So, what about those novels Webb wrote in which he allegedly demeans women? You could just as easily say they demean men. As with any work of fiction, there are good characters and there are bad. These are novels of wartime, and they have some pretty awful male characters. And they are FICTION for gosh sakes.

Allen's campaign, abetted by the Republican Senatorial Campaign Committee, is also running ads saying Webb called the Tailhook scandal a "witchhunt". We dealt with that particularly misleading low blow a couple weeks ago: what Webb said is that after a "botched investigation" into the "inexcusable harassment of women at a Las Vegas convention of naval aviators," the situation was threatening to turn into a "witchhunt".

Webb's article opposing admission of women to the Naval Academy, written 30 years ago, does contain unfortunate language for which Webb has apologized. When it came time for action,--when Webb served as Navy Secretary--he didn't hesitate to promote women into positions of responsibility.

We wonder what Allen's views were on women back then, when he was running around using the N-word behind the backs of black football players at U.Va.?

Fiction can be fascinating, but shouldn't be confused with fact. Allen's depiction of Webb on women's issues is fiction. Jim Webb's actions speak loudly to the point. Posted by Picasa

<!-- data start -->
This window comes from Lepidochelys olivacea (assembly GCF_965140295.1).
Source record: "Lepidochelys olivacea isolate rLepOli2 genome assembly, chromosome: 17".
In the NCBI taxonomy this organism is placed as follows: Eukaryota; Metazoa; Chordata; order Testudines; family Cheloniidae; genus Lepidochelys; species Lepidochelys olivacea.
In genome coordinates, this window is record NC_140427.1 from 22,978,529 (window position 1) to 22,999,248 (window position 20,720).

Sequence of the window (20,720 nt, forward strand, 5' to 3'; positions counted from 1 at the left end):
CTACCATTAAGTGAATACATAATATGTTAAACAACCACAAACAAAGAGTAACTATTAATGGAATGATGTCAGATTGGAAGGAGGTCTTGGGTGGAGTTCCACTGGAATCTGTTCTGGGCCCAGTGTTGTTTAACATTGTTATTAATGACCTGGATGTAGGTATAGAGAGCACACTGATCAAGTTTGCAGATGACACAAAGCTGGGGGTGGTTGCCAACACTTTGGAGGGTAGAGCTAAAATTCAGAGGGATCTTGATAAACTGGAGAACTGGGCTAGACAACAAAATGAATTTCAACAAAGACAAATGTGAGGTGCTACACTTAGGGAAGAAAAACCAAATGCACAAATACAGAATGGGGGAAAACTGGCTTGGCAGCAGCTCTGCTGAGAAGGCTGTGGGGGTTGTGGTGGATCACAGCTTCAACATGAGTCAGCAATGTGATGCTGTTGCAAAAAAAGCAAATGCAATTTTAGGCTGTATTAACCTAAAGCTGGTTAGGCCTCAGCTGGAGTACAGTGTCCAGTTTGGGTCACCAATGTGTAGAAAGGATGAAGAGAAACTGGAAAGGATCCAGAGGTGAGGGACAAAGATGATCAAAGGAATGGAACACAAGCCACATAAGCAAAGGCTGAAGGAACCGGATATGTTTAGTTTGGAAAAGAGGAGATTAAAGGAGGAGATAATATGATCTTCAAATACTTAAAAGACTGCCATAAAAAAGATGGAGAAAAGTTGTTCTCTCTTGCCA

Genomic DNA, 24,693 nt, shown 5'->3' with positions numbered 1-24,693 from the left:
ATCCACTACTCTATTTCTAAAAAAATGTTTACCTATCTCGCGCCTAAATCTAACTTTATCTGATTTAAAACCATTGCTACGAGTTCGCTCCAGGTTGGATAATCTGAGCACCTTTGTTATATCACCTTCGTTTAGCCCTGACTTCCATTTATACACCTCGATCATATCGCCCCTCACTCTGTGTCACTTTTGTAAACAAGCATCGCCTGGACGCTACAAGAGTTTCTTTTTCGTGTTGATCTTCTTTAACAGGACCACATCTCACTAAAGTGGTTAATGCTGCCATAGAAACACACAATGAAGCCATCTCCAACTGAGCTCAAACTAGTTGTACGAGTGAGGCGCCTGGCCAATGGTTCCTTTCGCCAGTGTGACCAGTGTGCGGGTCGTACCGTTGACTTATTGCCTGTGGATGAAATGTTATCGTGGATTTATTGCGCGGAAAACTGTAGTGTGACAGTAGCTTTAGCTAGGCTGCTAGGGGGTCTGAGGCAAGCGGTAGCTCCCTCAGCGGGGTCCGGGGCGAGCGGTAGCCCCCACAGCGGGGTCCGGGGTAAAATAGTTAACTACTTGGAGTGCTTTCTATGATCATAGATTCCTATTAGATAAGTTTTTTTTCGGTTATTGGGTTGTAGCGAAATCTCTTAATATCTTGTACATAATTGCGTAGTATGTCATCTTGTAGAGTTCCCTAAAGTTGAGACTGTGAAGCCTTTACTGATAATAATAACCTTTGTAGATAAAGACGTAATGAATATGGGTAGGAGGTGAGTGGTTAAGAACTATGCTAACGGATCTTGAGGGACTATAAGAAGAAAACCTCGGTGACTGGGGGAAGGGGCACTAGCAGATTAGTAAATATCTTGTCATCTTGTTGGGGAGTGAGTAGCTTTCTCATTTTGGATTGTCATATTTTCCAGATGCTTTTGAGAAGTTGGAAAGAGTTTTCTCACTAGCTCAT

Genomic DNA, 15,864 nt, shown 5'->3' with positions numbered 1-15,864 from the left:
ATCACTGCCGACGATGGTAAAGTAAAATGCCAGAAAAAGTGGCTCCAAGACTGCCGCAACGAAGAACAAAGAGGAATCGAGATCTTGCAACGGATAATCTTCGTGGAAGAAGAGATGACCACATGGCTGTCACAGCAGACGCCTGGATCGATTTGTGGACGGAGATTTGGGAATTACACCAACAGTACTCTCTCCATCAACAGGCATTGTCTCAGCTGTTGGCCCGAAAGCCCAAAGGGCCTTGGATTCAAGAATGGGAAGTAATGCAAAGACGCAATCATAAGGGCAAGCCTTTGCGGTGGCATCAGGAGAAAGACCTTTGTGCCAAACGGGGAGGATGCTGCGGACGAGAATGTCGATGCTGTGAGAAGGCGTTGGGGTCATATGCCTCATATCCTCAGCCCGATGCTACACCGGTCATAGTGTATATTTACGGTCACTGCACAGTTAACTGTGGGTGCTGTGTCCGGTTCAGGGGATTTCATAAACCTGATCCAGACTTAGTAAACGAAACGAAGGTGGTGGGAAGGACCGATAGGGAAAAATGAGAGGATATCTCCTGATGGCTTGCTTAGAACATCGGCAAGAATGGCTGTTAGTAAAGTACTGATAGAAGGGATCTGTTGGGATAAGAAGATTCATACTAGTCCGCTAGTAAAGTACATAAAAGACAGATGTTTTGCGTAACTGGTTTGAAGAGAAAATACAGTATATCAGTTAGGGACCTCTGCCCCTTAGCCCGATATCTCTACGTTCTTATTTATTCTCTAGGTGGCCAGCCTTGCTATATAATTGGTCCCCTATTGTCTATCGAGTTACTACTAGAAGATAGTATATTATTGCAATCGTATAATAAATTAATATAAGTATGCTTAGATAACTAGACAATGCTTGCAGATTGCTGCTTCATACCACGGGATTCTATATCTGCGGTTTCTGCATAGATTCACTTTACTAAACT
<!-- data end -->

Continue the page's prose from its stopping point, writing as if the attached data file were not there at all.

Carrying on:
Wednesday, November 01, 2006

Does Big Halloween Night Presage Heavy Turnout for Election?

Last night we had a huge turnout of trick-or-treaters for Halloween. Could a big turnout of costumed munchkins presage a big turnout of Arlington Democrats in the election next week?

We doubt there's a connection. After all, last night was perfect for trick-or-treating, with evening temperatures in the low-60's.

For awhile there, we thought we might even run out of candy, the ghosts, goblins and washing machines (yes, we saw a youngster dressed as one) came streaming by.

If there were a contest for best trick-or-treating street in America, we would nominate the roughly ten block stretch of Key Blvd. in Arlington's Lyon Village. Lined with well-kept, upscale homes on both sides of the street, Key is mostly flat and has sidewalks on both sides. Lots are small, so the houses are cozily close to each other. As a result, Key Blvd. is a destination spot for trick-or-treaters--many parents drive their tykes over from other parts of the county to make their candy collections.

The residents of Key Blvd. are used to the two hours of nonstop door knocking and bell-ringing between 6:30 and 8:30 on Halloween night. Many find it easier simply to just sit on the porch or the front stoop and hand out candy to the crowd, rather than answering the door.

We took our pint-sized "fat sumo wrestler"--dressed in a plastic suit with a cheap fan to inflate it--on the Key Blvd. walk with his two friends, and they managed to literally fill their bags with candy to the point they were complaining about having to drag them around.

Best of all, we counted 10 Webb signs and only one Allen sign. Here's hoping for a similarly robust turnout in Arlington--which typically votes 65%+ Democratic--next Tuesday.